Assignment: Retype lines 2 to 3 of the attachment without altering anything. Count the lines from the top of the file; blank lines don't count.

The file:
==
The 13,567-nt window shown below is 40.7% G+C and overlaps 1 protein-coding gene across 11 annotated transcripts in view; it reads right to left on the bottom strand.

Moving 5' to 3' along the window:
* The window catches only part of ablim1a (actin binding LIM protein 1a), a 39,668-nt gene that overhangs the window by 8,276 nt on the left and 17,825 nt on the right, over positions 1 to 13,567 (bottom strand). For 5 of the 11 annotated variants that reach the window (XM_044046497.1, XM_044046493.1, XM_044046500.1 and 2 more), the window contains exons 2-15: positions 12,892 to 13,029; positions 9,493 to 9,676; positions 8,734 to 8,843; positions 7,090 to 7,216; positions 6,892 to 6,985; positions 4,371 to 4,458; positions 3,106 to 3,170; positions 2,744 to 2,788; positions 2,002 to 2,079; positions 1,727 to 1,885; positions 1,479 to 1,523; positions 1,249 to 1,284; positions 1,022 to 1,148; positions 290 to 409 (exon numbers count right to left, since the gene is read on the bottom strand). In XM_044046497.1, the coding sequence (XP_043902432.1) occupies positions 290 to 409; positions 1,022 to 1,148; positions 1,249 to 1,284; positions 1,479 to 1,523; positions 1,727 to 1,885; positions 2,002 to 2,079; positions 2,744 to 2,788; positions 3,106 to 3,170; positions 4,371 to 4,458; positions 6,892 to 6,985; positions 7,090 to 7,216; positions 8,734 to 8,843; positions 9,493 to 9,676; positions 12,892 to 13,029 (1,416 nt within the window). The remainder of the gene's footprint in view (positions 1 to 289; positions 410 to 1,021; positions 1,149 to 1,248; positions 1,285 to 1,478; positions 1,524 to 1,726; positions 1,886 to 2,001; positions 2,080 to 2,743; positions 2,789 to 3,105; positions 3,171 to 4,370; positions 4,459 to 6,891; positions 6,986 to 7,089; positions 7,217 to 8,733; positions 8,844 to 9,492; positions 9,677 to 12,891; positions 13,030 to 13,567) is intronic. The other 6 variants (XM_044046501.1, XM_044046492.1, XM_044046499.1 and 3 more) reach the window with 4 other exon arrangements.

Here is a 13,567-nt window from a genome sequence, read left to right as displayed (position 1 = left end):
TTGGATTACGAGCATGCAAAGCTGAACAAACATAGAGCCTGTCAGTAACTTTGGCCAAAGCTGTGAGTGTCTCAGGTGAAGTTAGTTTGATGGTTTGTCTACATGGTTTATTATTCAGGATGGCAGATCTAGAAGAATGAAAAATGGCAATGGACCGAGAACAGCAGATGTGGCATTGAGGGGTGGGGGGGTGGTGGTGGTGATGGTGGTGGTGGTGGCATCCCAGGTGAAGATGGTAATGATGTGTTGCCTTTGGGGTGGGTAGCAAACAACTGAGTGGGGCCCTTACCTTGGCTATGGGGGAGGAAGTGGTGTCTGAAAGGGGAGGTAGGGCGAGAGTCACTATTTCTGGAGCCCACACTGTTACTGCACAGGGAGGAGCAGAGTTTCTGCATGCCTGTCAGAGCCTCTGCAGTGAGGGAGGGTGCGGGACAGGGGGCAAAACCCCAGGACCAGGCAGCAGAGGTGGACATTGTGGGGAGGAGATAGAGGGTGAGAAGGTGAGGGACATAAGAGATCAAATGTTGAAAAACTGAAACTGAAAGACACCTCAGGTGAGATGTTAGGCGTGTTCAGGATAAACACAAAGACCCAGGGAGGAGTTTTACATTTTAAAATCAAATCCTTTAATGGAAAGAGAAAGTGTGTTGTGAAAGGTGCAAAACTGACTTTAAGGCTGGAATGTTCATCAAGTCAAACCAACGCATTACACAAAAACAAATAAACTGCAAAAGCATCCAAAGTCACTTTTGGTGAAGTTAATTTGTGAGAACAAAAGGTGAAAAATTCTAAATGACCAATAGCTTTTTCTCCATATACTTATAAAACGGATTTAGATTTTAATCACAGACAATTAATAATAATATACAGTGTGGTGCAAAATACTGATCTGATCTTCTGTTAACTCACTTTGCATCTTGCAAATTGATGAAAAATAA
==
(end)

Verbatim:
Moving 5' to 3' along the window:
* The window catches only part of ablim1a (actin binding LIM protein 1a), a 39,668-nt gene that overhangs the window by 8,276 nt on the left and 17,825 nt on the right, over positions 1 to 13,567 (bottom strand). For 5 of the 11 annotated variants that reach the window (XM_044046497.1, XM_044046493.1, XM_044046500.1 and 2 more), the window contains exons 2-15: positions 12,892 to 13,029; positions 9,493 to 9,676; positions 8,734 to 8,843; positions 7,090 to 7,216; positions 6,892 to 6,985; positions 4,371 to 4,458; positions 3,106 to 3,170; positions 2,744 to 2,788; positions 2,002 to 2,079; positions 1,727 to 1,885; positions 1,479 to 1,523; positions 1,249 to 1,284; positions 1,022 to 1,148; positions 290 to 409 (exon numbers count right to left, since the gene is read on the bottom strand). In XM_044046497.1, the coding sequence (XP_043902432.1) occupies positions 290 to 409; positions 1,022 to 1,148; positions 1,249 to 1,284; positions 1,479 to 1,523; positions 1,727 to 1,885; positions 2,002 to 2,079; positions 2,744 to 2,788; positions 3,106 to 3,170; positions 4,371 to 4,458; positions 6,892 to 6,985; positions 7,090 to 7,216; positions 8,734 to 8,843; positions 9,493 to 9,676; positions 12,892 to 13,029 (1,416 nt within the window). The remainder of the gene's footprint in view (positions 1 to 289; positions 410 to 1,021; positions 1,149 to 1,248; positions 1,285 to 1,478; positions 1,524 to 1,726; positions 1,886 to 2,001; positions 2,080 to 2,743; positions 2,789 to 3,105; positions 3,171 to 4,370; positions 4,459 to 6,891; positions 6,986 to 7,089; positions 7,217 to 8,733; positions 8,844 to 9,492; positions 9,677 to 12,891; positions 13,030 to 13,567) is intronic. The other 6 variants (XM_044046501.1, XM_044046492.1, XM_044046499.1 and 3 more) reach the window with 4 other exon arrangements.